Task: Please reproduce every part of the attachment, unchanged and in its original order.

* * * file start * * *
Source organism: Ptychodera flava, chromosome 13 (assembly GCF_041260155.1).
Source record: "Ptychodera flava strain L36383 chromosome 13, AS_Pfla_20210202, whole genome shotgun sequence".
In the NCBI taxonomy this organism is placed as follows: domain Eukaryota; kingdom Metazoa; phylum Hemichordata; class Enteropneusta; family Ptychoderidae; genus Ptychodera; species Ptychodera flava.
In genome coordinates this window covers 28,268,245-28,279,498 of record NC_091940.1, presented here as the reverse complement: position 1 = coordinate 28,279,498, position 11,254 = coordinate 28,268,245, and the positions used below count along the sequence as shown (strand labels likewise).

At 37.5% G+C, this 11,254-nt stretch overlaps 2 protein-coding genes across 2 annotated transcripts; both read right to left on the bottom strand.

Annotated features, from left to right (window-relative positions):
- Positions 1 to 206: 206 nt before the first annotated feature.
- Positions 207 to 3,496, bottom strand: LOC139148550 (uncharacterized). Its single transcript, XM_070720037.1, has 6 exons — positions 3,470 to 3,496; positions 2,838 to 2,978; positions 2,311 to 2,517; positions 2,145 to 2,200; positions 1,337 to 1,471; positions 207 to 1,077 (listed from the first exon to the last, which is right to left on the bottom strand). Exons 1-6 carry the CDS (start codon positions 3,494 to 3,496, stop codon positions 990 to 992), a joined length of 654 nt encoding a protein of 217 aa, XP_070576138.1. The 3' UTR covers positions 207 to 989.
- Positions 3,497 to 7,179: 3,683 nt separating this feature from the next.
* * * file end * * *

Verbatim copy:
Source organism: Ptychodera flava, chromosome 13 (assembly GCF_041260155.1).
Source record: "Ptychodera flava strain L36383 chromosome 13, AS_Pfla_20210202, whole genome shotgun sequence".
In the NCBI taxonomy this organism is placed as follows: domain Eukaryota; kingdom Metazoa; phylum Hemichordata; class Enteropneusta; family Ptychoderidae; genus Ptychodera; species Ptychodera flava.
In genome coordinates this window covers 28,268,245-28,279,498 of record NC_091940.1, presented here as the reverse complement: position 1 = coordinate 28,279,498, position 11,254 = coordinate 28,268,245, and the positions used below count along the sequence as shown (strand labels likewise).

At 37.5% G+C, this 11,254-nt stretch overlaps 2 protein-coding genes across 2 annotated transcripts; both read right to left on the bottom strand.

Annotated features, from left to right (window-relative positions):
- Positions 1 to 206: 206 nt before the first annotated feature.
- Positions 207 to 3,496, bottom strand: LOC139148550 (uncharacterized). Its single transcript, XM_070720037.1, has 6 exons — positions 3,470 to 3,496; positions 2,838 to 2,978; positions 2,311 to 2,517; positions 2,145 to 2,200; positions 1,337 to 1,471; positions 207 to 1,077 (listed from the first exon to the last, which is right to left on the bottom strand). Exons 1-6 carry the CDS (start codon positions 3,494 to 3,496, stop codon positions 990 to 992), a joined length of 654 nt encoding a protein of 217 aa, XP_070576138.1. The 3' UTR covers positions 207 to 989.
- Positions 3,497 to 7,179: 3,683 nt separating this feature from the next.